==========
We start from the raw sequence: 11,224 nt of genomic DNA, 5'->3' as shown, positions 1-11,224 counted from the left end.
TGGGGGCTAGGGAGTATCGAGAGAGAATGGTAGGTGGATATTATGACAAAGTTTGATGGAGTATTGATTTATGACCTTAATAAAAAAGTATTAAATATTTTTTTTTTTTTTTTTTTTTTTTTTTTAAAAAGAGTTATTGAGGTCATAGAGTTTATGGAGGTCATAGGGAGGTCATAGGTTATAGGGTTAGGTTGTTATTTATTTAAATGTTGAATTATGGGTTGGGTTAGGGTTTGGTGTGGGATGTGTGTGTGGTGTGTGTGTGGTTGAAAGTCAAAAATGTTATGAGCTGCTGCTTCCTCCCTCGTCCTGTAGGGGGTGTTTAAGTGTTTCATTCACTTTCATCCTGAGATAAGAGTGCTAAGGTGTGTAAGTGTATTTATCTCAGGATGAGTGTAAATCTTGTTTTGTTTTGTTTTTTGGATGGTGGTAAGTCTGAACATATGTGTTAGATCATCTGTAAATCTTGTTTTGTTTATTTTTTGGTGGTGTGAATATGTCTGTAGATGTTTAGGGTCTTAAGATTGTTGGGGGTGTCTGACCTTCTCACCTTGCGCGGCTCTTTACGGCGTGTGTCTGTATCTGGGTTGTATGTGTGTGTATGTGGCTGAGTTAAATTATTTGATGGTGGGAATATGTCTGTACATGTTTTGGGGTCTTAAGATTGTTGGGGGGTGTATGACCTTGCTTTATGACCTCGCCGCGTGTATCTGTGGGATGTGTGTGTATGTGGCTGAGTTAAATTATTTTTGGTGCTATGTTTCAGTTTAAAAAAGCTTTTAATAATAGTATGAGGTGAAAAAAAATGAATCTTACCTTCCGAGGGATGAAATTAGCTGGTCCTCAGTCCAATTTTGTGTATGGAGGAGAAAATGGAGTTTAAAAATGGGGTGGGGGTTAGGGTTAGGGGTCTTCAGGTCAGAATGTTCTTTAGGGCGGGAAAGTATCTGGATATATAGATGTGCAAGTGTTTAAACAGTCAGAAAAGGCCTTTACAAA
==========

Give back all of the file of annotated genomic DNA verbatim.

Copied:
We start from the raw sequence: 11,224 nt of genomic DNA, 5'->3' as shown, positions 1-11,224 counted from the left end.
TGGGGGCTAGGGAGTATCGAGAGAGAATGGTAGGTGGATATTATGACAAAGTTTGATGGAGTATTGATTTATGACCTTAATAAAAAAGTATTAAATATTTTTTTTTTTTTTTTTTTTTTTTTTTTAAAAAGAGTTATTGAGGTCATAGAGTTTATGGAGGTCATAGGGAGGTCATAGGTTATAGGGTTAGGTTGTTATTTATTTAAATGTTGAATTATGGGTTGGGTTAGGGTTTGGTGTGGGATGTGTGTGTGGTGTGTGTGTGGTTGAAAGTCAAAAATGTTATGAGCTGCTGCTTCCTCCCTCGTCCTGTAGGGGGTGTTTAAGTGTTTCATTCACTTTCATCCTGAGATAAGAGTGCTAAGGTGTGTAAGTGTATTTATCTCAGGATGAGTGTAAATCTTGTTTTGTTTTGTTTTTTGGATGGTGGTAAGTCTGAACATATGTGTTAGATCATCTGTAAATCTTGTTTTGTTTATTTTTTGGTGGTGTGAATATGTCTGTAGATGTTTAGGGTCTTAAGATTGTTGGGGGTGTCTGACCTTCTCACCTTGCGCGGCTCTTTACGGCGTGTGTCTGTATCTGGGTTGTATGTGTGTGTATGTGGCTGAGTTAAATTATTTGATGGTGGGAATATGTCTGTACATGTTTTGGGGTCTTAAGATTGTTGGGGGGTGTATGACCTTGCTTTATGACCTCGCCGCGTGTATCTGTGGGATGTGTGTGTATGTGGCTGAGTTAAATTATTTTTGGTGCTATGTTTCAGTTTAAAAAAGCTTTTAATAATAGTATGAGGTGAAAAAAAATGAATCTTACCTTCCGAGGGATGAAATTAGCTGGTCCTCAGTCCAATTTTGTGTATGGAGGAGAAAATGGAGTTTAAAAATGGGGTGGGGGTTAGGGTTAGGGGTCTTCAGGTCAGAATGTTCTTTAGGGCGGGAAAGTATCTGGATATATAGATGTGCAAGTGTTTAAACAGTCAGAAAAGGCCTTTACAAA